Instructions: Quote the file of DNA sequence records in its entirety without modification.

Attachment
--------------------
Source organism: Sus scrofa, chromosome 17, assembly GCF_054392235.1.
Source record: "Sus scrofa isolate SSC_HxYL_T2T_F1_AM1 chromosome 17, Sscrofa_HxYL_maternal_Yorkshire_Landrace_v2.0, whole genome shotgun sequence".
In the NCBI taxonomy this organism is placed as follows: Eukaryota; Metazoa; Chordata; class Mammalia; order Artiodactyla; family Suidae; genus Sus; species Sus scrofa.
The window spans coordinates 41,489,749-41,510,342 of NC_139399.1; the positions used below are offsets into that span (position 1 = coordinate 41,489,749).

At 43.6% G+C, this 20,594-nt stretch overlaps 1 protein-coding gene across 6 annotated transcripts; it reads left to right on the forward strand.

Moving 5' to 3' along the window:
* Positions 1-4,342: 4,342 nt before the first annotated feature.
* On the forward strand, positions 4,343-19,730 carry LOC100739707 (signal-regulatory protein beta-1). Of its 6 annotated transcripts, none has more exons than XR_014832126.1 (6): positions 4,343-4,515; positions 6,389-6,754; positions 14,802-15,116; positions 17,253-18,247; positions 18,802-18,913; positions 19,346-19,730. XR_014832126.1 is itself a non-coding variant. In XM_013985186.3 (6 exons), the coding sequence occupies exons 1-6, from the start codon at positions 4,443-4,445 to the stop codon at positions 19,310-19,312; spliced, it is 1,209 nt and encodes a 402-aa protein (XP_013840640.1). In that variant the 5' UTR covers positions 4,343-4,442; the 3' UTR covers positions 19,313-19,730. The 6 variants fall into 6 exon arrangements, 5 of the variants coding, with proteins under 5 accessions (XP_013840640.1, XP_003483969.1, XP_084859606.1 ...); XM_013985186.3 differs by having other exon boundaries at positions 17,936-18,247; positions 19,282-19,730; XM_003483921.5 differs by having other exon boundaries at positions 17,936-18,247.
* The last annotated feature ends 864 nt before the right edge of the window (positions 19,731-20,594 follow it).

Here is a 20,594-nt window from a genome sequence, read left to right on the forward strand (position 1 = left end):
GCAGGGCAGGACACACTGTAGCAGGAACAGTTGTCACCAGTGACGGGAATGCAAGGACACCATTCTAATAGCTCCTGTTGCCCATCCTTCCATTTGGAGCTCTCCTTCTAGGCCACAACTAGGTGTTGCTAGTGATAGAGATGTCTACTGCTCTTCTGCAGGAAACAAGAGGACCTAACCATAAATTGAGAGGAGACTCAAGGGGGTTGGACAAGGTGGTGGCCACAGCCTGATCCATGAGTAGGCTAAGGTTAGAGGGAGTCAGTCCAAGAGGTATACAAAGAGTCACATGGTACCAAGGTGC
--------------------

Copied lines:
Source organism: Sus scrofa, chromosome 17, assembly GCF_054392235.1.
Source record: "Sus scrofa isolate SSC_HxYL_T2T_F1_AM1 chromosome 17, Sscrofa_HxYL_maternal_Yorkshire_Landrace_v2.0, whole genome shotgun sequence".
In the NCBI taxonomy this organism is placed as follows: Eukaryota; Metazoa; Chordata; class Mammalia; order Artiodactyla; family Suidae; genus Sus; species Sus scrofa.
The window spans coordinates 41,489,749-41,510,342 of NC_139399.1; the positions used below are offsets into that span (position 1 = coordinate 41,489,749).

At 43.6% G+C, this 20,594-nt stretch overlaps 1 protein-coding gene across 6 annotated transcripts; it reads left to right on the forward strand.

Moving 5' to 3' along the window:
* Positions 1-4,342: 4,342 nt before the first annotated feature.
* On the forward strand, positions 4,343-19,730 carry LOC100739707 (signal-regulatory protein beta-1). Of its 6 annotated transcripts, none has more exons than XR_014832126.1 (6): positions 4,343-4,515; positions 6,389-6,754; positions 14,802-15,116; positions 17,253-18,247; positions 18,802-18,913; positions 19,346-19,730. XR_014832126.1 is itself a non-coding variant. In XM_013985186.3 (6 exons), the coding sequence occupies exons 1-6, from the start codon at positions 4,443-4,445 to the stop codon at positions 19,310-19,312; spliced, it is 1,209 nt and encodes a 402-aa protein (XP_013840640.1). In that variant the 5' UTR covers positions 4,343-4,442; the 3' UTR covers positions 19,313-19,730. The 6 variants fall into 6 exon arrangements, 5 of the variants coding, with proteins under 5 accessions (XP_013840640.1, XP_003483969.1, XP_084859606.1 ...); XM_013985186.3 differs by having other exon boundaries at positions 17,936-18,247; positions 19,282-19,730; XM_003483921.5 differs by having other exon boundaries at positions 17,936-18,247.
* The last annotated feature ends 864 nt before the right edge of the window (positions 19,731-20,594 follow it).

Here is a 20,594-nt window from a genome sequence, read left to right on the forward strand (position 1 = left end):
GCAGGGCAGGACACACTGTAGCAGGAACAGTTGTCACCAGTGACGGGAATGCAAGGACACCATTCTAATAGCTCCTGTTGCCCATCCTTCCATTTGGAGCTCTCCTTCTAGGCCACAACTAGGTGTTGCTAGTGATAGAGATGTCTACTGCTCTTCTGCAGGAAACAAGAGGACCTAACCATAAATTGAGAGGAGACTCAAGGGGGTTGGACAAGGTGGTGGCCACAGCCTGATCCATGAGTAGGCTAAGGTTAGAGGGAGTCAGTCCAAGAGGTATACAAAGAGTCACATGGTACCAAGGTGC